The lightweight coxless four project came to a natural end after the crew won its third silver medal in 1994, which they were relieved to get after a season beset with difficulties which included her being unable to row for about six weeks because of a shoulder injury caused by her being knocked off her bike the previous year. By then, though, Annamarie and her crewmate Alison ‘Wilma’ Brownless had both won four medals in consecutive years, making them the most successful British female rowers at that time.
As well as her successes on the water, Annamarie won the lightweight category of the indoor rowing World Championships from 1992-1994. When Bill Mason started coaching her in the lightweight four in 1992, she’d just won the British Indoor Rowing Championships and she remembers him telling her that she could take 10 seconds off her time if she learned how to pace herself better. “I remember thinking, ‘Don’t be ridiculous, I can’t go any faster than that!,'” she explains, “But I started going down to Imperial College and working with him and then I went over to the CRASH-Bs (the indoor rowing championships) in the US which I won by a country mile [14 seconds] and broke the world record.” She lowered her record again in 1994.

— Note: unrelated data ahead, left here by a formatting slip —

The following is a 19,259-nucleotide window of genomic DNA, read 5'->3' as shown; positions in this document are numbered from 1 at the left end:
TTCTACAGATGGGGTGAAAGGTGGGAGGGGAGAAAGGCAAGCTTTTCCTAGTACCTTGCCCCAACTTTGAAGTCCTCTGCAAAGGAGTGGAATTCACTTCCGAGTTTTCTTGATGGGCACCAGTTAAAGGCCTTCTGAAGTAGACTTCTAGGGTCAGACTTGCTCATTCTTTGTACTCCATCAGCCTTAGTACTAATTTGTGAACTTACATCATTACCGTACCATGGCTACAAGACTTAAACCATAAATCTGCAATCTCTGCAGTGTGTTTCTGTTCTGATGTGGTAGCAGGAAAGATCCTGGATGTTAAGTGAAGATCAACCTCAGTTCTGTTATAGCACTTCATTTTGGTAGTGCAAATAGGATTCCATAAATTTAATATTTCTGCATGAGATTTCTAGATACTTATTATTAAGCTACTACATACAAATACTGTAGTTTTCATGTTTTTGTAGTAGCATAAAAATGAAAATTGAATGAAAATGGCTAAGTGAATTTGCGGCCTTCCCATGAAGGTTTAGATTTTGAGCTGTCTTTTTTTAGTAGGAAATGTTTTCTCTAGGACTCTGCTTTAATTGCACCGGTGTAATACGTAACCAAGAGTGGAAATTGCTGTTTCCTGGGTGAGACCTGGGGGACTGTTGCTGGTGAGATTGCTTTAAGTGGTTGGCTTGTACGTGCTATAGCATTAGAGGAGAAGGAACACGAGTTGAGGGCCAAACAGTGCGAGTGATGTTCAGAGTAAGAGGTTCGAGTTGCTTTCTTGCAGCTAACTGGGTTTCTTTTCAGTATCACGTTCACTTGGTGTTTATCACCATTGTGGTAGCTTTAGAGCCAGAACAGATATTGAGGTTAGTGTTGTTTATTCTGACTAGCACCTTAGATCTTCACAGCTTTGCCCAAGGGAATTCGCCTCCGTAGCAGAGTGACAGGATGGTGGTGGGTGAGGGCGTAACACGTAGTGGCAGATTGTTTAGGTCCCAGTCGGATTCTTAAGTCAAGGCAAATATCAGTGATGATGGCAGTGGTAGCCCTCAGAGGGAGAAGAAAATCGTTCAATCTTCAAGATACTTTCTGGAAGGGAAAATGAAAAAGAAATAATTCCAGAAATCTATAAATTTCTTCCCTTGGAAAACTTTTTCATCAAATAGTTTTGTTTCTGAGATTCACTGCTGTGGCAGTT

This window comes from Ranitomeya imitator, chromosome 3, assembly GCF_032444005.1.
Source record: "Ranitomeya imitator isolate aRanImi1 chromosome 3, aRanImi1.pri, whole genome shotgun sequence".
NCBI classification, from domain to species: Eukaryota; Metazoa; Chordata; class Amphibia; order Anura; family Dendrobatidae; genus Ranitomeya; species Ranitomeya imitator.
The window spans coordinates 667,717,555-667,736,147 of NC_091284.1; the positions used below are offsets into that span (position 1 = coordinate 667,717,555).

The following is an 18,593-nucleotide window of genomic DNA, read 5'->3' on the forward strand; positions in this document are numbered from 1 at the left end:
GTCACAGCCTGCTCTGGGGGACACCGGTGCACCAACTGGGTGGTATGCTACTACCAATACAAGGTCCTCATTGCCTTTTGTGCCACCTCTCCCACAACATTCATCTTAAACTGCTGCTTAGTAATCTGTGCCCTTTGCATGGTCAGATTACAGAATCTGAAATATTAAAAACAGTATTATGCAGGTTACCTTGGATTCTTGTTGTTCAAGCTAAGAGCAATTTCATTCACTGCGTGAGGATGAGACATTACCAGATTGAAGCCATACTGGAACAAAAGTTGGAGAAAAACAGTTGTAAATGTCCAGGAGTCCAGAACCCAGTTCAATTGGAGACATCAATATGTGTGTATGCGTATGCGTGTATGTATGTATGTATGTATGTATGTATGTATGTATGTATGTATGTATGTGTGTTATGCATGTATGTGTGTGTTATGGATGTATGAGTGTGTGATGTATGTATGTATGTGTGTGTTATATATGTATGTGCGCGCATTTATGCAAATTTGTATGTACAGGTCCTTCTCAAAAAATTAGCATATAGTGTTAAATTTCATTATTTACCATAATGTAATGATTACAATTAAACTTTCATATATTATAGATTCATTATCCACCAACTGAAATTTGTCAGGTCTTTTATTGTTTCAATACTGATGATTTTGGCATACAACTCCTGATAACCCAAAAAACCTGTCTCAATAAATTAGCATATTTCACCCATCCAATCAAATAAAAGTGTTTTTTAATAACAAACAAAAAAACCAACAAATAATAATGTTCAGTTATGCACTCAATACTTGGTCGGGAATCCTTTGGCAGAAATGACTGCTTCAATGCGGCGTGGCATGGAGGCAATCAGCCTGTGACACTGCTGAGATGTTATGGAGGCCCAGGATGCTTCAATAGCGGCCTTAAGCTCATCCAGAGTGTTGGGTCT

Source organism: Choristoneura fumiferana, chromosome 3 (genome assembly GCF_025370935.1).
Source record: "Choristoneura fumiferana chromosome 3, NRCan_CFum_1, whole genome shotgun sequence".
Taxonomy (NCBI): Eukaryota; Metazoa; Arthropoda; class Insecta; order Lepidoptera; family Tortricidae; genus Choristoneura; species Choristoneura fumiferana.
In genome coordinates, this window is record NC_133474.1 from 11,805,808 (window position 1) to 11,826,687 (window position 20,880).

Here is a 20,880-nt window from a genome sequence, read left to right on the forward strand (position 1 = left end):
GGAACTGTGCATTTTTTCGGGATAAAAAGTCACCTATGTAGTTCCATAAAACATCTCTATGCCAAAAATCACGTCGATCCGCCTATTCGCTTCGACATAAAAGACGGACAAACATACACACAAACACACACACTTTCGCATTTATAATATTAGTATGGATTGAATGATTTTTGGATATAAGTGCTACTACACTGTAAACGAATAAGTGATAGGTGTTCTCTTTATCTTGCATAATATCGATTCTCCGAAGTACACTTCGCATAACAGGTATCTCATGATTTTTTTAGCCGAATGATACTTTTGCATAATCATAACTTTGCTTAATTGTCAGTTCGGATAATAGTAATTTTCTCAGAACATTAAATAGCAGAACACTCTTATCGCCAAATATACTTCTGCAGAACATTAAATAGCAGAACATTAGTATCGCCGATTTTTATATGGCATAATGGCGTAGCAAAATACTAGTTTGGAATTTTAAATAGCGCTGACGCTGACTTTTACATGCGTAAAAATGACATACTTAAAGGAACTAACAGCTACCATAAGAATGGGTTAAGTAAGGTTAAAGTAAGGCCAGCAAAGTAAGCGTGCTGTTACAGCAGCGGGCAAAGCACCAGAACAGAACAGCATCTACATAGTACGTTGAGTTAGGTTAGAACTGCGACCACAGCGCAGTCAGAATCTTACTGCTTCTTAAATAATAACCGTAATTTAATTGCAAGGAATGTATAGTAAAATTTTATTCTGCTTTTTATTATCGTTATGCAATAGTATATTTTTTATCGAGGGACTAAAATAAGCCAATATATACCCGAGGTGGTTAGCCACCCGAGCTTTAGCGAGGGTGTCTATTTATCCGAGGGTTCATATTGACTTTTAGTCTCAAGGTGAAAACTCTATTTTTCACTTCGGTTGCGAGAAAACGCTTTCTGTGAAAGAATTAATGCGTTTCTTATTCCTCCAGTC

Full accounts of Annamarie’s years as a GB lightweight can be read here:
Rowing is a power endurance sport which is why it has a lightweight category; all other things being equal, taller, heavier and therefore stronger rowers have an advantage. But all other things are usually not necessarily equal, and better smaller rowers will regularly beat larger crews whose technique is not as good. Annamarie was a supreme technician. “She was, I thought, by far the best person in the boat technically,” her 1995/1996 crewmate Dot Blackie says.